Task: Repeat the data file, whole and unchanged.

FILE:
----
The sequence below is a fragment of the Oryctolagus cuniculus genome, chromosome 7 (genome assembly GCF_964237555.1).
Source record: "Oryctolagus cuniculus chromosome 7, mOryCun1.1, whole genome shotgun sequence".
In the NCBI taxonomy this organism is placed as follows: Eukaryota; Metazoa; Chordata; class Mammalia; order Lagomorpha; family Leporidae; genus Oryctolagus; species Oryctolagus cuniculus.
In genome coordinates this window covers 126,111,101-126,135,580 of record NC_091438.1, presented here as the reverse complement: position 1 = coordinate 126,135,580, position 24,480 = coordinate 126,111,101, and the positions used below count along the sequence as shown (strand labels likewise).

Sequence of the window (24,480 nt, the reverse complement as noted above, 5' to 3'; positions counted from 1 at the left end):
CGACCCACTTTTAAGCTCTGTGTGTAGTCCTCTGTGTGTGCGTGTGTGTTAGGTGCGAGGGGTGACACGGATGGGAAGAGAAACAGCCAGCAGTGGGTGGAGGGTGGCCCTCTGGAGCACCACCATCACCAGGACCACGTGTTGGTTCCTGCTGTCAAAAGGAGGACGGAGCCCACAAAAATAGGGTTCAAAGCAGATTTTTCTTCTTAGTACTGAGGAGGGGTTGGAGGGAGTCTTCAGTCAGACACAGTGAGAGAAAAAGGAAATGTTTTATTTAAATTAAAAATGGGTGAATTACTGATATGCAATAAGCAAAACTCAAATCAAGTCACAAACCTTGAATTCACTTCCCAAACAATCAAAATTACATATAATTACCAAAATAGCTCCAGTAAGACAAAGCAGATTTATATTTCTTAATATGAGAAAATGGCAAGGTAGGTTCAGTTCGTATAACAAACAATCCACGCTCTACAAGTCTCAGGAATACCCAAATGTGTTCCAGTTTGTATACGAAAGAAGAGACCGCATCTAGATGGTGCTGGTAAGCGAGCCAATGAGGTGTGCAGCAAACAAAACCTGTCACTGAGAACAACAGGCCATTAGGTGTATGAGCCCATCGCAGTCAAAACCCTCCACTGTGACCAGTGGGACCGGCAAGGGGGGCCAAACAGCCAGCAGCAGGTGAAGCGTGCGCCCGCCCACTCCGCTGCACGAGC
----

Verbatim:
The sequence below is a fragment of the Oryctolagus cuniculus genome, chromosome 7 (genome assembly GCF_964237555.1).
Source record: "Oryctolagus cuniculus chromosome 7, mOryCun1.1, whole genome shotgun sequence".
In the NCBI taxonomy this organism is placed as follows: Eukaryota; Metazoa; Chordata; class Mammalia; order Lagomorpha; family Leporidae; genus Oryctolagus; species Oryctolagus cuniculus.
In genome coordinates this window covers 126,111,101-126,135,580 of record NC_091438.1, presented here as the reverse complement: position 1 = coordinate 126,135,580, position 24,480 = coordinate 126,111,101, and the positions used below count along the sequence as shown (strand labels likewise).

Sequence of the window (24,480 nt, the reverse complement as noted above, 5' to 3'; positions counted from 1 at the left end):
CGACCCACTTTTAAGCTCTGTGTGTAGTCCTCTGTGTGTGCGTGTGTGTTAGGTGCGAGGGGTGACACGGATGGGAAGAGAAACAGCCAGCAGTGGGTGGAGGGTGGCCCTCTGGAGCACCACCATCACCAGGACCACGTGTTGGTTCCTGCTGTCAAAAGGAGGACGGAGCCCACAAAAATAGGGTTCAAAGCAGATTTTTCTTCTTAGTACTGAGGAGGGGTTGGAGGGAGTCTTCAGTCAGACACAGTGAGAGAAAAAGGAAATGTTTTATTTAAATTAAAAATGGGTGAATTACTGATATGCAATAAGCAAAACTCAAATCAAGTCACAAACCTTGAATTCACTTCCCAAACAATCAAAATTACATATAATTACCAAAATAGCTCCAGTAAGACAAAGCAGATTTATATTTCTTAATATGAGAAAATGGCAAGGTAGGTTCAGTTCGTATAACAAACAATCCACGCTCTACAAGTCTCAGGAATACCCAAATGTGTTCCAGTTTGTATACGAAAGAAGAGACCGCATCTAGATGGTGCTGGTAAGCGAGCCAATGAGGTGTGCAGCAAACAAAACCTGTCACTGAGAACAACAGGCCATTAGGTGTATGAGCCCATCGCAGTCAAAACCCTCCACTGTGACCAGTGGGACCGGCAAGGGGGGCCAAACAGCCAGCAGCAGGTGAAGCGTGCGCCCGCCCACTCCGCTGCACGAGC